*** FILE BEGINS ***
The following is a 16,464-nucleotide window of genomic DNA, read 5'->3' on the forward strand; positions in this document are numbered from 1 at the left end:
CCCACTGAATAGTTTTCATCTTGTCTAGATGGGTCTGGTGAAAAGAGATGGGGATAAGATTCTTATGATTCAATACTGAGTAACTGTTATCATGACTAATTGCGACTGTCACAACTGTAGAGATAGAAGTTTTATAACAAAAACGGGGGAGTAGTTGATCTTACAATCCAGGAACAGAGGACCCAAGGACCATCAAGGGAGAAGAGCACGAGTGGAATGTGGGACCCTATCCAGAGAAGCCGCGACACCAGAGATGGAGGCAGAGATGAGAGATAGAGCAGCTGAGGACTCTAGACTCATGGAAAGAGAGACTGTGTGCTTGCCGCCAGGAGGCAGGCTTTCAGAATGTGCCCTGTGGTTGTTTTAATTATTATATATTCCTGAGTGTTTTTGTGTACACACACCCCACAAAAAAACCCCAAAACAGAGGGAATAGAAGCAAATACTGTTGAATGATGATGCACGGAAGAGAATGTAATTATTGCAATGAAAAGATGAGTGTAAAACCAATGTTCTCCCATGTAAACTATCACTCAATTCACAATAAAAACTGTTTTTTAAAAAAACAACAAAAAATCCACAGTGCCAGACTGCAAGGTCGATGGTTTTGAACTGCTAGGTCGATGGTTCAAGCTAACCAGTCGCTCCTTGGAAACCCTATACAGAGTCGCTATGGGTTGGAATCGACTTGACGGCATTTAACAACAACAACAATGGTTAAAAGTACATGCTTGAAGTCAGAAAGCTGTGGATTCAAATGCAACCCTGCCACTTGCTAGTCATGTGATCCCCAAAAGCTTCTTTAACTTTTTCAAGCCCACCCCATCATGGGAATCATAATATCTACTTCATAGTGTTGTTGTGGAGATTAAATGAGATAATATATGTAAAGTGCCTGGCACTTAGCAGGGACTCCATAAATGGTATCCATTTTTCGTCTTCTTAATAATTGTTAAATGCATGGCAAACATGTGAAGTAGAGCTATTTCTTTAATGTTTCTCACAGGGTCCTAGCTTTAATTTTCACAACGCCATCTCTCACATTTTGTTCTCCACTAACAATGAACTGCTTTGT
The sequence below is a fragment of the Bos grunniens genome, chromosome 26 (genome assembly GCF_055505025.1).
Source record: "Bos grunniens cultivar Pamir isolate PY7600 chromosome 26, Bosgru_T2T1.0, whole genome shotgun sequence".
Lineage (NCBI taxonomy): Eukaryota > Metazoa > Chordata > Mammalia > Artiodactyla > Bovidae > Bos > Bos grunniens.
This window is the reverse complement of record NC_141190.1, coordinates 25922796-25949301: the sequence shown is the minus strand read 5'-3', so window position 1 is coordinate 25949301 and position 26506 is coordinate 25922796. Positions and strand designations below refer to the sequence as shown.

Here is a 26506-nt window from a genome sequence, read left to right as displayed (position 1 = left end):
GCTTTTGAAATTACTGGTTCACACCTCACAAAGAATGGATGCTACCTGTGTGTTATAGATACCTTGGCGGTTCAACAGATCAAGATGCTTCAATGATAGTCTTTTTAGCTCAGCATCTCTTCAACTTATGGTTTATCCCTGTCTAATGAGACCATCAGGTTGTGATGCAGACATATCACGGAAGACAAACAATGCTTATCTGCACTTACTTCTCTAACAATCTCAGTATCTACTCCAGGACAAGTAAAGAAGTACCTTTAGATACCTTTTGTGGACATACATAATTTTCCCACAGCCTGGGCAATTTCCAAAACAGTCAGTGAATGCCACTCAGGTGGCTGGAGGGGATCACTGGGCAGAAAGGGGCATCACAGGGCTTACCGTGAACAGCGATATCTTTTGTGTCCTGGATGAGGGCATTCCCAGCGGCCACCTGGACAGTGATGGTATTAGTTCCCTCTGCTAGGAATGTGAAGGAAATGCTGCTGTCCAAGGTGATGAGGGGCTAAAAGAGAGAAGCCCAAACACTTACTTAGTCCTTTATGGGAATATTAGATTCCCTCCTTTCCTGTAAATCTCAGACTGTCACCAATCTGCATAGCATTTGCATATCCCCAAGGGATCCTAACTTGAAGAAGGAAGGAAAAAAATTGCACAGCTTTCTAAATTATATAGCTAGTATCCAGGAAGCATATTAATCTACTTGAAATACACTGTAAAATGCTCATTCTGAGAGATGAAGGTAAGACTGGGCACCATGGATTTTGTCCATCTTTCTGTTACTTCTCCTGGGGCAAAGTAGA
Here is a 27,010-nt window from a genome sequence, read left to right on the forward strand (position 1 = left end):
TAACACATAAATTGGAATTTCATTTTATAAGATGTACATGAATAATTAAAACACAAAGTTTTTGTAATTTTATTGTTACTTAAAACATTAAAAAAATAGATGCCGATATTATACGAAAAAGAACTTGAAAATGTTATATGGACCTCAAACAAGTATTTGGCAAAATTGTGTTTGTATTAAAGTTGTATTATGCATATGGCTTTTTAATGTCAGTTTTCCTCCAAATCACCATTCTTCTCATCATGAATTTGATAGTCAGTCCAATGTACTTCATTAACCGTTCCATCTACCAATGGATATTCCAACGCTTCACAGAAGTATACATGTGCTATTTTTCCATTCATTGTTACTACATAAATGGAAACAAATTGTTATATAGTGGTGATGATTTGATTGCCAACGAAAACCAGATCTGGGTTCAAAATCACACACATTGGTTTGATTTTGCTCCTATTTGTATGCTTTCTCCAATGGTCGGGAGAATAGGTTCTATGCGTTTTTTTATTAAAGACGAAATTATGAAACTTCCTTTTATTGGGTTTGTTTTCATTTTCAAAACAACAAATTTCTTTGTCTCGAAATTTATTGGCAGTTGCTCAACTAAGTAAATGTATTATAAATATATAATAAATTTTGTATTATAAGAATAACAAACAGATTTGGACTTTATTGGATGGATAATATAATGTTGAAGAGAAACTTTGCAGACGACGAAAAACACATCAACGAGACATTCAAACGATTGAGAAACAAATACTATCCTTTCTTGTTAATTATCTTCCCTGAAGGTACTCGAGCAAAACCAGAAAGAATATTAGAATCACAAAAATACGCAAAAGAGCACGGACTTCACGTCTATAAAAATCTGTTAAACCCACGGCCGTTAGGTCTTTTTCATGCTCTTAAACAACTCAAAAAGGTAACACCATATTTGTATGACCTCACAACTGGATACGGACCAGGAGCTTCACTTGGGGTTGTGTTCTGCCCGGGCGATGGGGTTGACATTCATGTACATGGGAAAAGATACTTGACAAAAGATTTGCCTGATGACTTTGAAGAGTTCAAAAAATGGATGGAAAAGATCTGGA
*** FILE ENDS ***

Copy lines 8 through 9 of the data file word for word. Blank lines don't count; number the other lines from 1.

GCTTTTGAAATTACTGGTTCACACCTCACAAAGAATGGATGCTACCTGTGTGTTATAGATACCTTGGCGGTTCAACAGATCAAGATGCTTCAATGATAGTCTTTTTAGCTCAGCATCTCTTCAACTTATGGTTTATCCCTGTCTAATGAGACCATCAGGTTGTGATGCAGACATATCACGGAAGACAAACAATGCTTATCTGCACTTACTTCTCTAACAATCTCAGTATCTACTCCAGGACAAGTAAAGAAGTACCTTTAGATACCTTTTGTGGACATACATAATTTTCCCACAGCCTGGGCAATTTCCAAAACAGTCAGTGAATGCCACTCAGGTGGCTGGAGGGGATCACTGGGCAGAAAGGGGCATCACAGGGCTTACCGTGAACAGCGATATCTTTTGTGTCCTGGATGAGGGCATTCCCAGCGGCCACCTGGACAGTGATGGTATTAGTTCCCTCTGCTAGGAATGTGAAGGAAATGCTGCTGTCCAAGGTGATGAGGGGCTAAAAGAGAGAAGCCCAAACACTTACTTAGTCCTTTATGGGAATATTAGATTCCCTCCTTTCCTGTAAATCTCAGACTGTCACCAATCTGCATAGCATTTGCATATCCCCAAGGGATCCTAACTTGAAGAAGGAAGGAAAAAAATTGCACAGCTTTCTAAATTATATAGCTAGTATCCAGGAAGCATATTAATCTACTTGAAATACACTGTAAAATGCTCATTCTGAGAGATGAAGGTAAGACTGGGCACCATGGATTTTGTCCATCTTTCTGTTACTTCTCCTGGGGCAAAGTAGA
Here is a 27,010-nt window from a genome sequence, read left to right on the forward strand (position 1 = left end):